7 Deadly Sins of Buying Your First House

Photo:  ppa (Shutterstock)
Photo: ppa (Shutterstock)

The number of things you have to worry about when you’re buying real estate can be as long as a CVS receipt, particularly when you’re diving into the process for the first time. So before you start lining up those home tours, let’s walk through some of the biggest—and most common—mistakes and missteps first-time homebuyers make so you can save money and avoid regrets.

(In case you’re wondering, six of the buildings pictured are masterpieces of modernist architecture. The seventh is the house from the movie Halloween.)

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Looking before you’re pre-approved for a home loan

Photo:  Olaf Ludwig (Shutterstock)
Photo: Olaf Ludwig (Shutterstock)

Unless you like being disappointed, don’t start touring houses without being pre-approved for a loan. Don’t even search for houses online, unless you’re strictly daydreaming. Once you’re serious about buying a house (or even semi-serious), the first thing you should do is get pre-approved for a home loan. You might be pleasantly surprised at how much money people will lend you, or crushingly disappointed that you can only afford a hovel. Either way, it’s better to know the truth and not waste your time.

Only applying to a single lender

Photo:  Kit Leong (Shutterstock)
Photo: Kit Leong (Shutterstock)

Most of us compare prices when we’re buying a car or a washing machine, but almost half of home buyers don’t shop around to to different lenders for their mortgage, even when borrowing hundreds of thousands of dollars. Interest rates, fees, closing costs, and more can vary from lender to lender, and that could add up to hundreds of dollars in savings in just the first year of home ownership, so make an informed decision by applying with at least three mortgage lenders.

Not estimating enough time for the process

Photo:  Stephanie Braconnier (Shutterstock)
Photo: Stephanie Braconnier (Shutterstock)

Once the pre-approval for a loan is in place—and that usually takes between 60 and 90 days— it’s time to start looking at houses. This process can be grueling, so be prepared to put in some work. On average, home buyers spend 124 hours looking for the perfect crib, and check out an average of 19 houses before they find the right one. You’ll be spending a lot of time with your real estate agent. Speaking of which…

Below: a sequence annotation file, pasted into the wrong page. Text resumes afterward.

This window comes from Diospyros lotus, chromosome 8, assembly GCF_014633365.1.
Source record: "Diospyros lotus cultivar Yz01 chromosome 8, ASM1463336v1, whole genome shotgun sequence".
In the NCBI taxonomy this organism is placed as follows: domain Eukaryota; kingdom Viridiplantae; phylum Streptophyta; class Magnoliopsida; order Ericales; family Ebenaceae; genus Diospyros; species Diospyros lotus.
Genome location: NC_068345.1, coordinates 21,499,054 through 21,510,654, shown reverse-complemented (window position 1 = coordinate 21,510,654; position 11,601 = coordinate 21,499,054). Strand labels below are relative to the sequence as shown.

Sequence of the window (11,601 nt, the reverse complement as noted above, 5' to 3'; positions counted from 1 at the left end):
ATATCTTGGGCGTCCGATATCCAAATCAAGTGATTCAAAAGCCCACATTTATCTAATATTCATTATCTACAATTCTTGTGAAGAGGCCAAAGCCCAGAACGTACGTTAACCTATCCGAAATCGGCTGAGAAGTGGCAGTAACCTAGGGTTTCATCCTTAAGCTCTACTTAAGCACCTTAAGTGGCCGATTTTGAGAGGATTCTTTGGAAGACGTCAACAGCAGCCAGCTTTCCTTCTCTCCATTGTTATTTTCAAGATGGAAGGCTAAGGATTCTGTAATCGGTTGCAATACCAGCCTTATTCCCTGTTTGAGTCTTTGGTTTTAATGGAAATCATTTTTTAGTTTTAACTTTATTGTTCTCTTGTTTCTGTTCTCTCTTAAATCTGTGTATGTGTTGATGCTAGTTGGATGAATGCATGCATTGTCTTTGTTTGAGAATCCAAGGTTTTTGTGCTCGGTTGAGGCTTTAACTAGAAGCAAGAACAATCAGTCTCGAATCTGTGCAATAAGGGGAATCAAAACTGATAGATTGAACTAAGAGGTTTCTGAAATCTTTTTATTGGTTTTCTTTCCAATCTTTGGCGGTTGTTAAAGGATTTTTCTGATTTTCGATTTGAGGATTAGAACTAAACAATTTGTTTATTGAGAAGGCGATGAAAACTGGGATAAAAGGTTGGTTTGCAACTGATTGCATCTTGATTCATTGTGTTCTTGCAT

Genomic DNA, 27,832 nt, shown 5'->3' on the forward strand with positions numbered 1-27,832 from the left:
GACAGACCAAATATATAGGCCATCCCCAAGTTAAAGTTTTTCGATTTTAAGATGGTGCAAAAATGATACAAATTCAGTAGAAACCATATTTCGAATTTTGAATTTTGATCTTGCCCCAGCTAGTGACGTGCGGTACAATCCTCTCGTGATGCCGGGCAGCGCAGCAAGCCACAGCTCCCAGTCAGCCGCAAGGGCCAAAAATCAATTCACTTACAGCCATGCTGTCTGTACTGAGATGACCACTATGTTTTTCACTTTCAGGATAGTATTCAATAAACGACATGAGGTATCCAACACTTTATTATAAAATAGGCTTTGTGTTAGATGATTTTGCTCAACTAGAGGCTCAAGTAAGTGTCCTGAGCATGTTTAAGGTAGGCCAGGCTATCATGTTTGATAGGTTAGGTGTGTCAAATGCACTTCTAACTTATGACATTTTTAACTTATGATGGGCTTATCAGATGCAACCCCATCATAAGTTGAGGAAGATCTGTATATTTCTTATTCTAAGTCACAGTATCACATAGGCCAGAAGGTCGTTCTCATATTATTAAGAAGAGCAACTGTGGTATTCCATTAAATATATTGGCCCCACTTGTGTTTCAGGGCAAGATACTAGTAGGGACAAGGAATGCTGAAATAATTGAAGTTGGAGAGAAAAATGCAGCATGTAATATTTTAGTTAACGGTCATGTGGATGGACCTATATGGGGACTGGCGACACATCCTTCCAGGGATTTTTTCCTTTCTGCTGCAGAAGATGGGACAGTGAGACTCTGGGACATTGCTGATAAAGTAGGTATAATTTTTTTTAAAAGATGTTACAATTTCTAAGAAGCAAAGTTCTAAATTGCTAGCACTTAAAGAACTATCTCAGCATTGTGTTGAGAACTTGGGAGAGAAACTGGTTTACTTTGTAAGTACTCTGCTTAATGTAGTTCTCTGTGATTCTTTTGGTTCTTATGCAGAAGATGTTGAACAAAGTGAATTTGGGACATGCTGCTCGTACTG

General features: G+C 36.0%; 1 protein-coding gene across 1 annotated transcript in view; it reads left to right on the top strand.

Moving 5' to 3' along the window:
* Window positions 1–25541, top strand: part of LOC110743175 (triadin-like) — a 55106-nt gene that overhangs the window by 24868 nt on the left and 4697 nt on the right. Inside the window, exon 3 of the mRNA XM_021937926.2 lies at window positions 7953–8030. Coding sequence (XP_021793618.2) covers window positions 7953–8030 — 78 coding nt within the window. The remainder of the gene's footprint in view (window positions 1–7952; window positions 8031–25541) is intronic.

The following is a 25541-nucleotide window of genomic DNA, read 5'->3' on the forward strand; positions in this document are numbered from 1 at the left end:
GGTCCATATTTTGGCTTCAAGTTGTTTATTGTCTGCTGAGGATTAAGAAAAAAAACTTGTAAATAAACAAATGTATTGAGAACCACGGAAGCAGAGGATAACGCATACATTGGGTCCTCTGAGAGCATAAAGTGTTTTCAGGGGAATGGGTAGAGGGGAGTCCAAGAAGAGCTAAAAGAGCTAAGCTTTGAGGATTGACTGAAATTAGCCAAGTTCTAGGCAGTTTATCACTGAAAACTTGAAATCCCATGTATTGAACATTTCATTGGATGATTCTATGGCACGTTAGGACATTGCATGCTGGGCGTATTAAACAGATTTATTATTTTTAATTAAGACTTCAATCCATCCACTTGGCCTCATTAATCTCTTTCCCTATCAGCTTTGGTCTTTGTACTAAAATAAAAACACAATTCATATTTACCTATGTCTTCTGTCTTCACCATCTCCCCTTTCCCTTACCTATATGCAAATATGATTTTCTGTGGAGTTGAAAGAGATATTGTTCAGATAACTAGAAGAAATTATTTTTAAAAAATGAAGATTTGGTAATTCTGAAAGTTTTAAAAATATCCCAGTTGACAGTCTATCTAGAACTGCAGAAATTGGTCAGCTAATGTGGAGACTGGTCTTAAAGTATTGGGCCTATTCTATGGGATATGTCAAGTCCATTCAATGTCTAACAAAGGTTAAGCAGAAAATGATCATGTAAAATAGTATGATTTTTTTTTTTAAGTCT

Not working with an experienced professional

Photo:  California Prod (Shutterstock)
Photo: California Prod (Shutterstock)

As in any profession, real estate agents vary greatly in knowledge and professionalism. Licensing requirements differ from state to state, but in general, it’s not incredibly difficult to become a real estate agent. It’s slightly more difficult to become a realtor (a real estate agent who is a member of the National Association of Realtors and pledges to abide by its code of professional ethics), and it’s slightly more difficult than that to become a real estate broker (a real estate agent who has completed additional training and licensing requirements and can hire agents to work under them). But ultimately, the title might not mean as much as finding the right person for you, so plan to do some research—get recommendations from friends, do online research, and don’t be afraid to set up interviews to ask questions.

Falling for real estate scams

Photo:  Cinematographer (Shutterstock)
Photo: Cinematographer (Shutterstock)

First-time home buyers are ideal victims for scammers: They’re going through a complicated financial and emotional journey where everything is likely unfamiliar. The specifics vary, but the general red warning flags of real estate scams include high pressure sales tactics, unrealistic “guarantees,” and anyone wanting you to wire money anywhere, especially if they tell you to do it right away.

Buying a house with a friend

Photo:  Elliott Cowand Jr (Shutterstock)
Photo: Elliott Cowand Jr (Shutterstock)

There are advantages to buying a house with a friend—you’ll likely be able to qualify for a larger loan, you’ll be able to split the expenses and labor—but the potential downsides far outweigh the benefits. Since both of your names are on the mortgage, you’re on the hook if your friend stops paying. Credit rating firms don’t care about your individual agreement and regard the mortgage loan as 100% yours, so your debt-to-income ratio becomes ridiculous. Arguments over home maintenance are way more serious than arguments over who has to do the dishes. Overall, it’s a good way to ruin your financial life and your friendship.

Not buying a house if you can

Photo:  Sundry Photography (Shutterstock)
Photo: Sundry Photography (Shutterstock)

Buying real estate is an incredible hassle, so it’s understandable that a lot of people keep renting. But it’s much better to be paying off your own mortgage every month than someone else’s. On average, houses appreciate by around 14% a year. Not only is that a better return than most investments, you can live in it. There are a ton of of programs to help first-time home buyers, from first-time buyer grants from the federal government to state and city programs. Look into them; you might be surprised at what’s possible.

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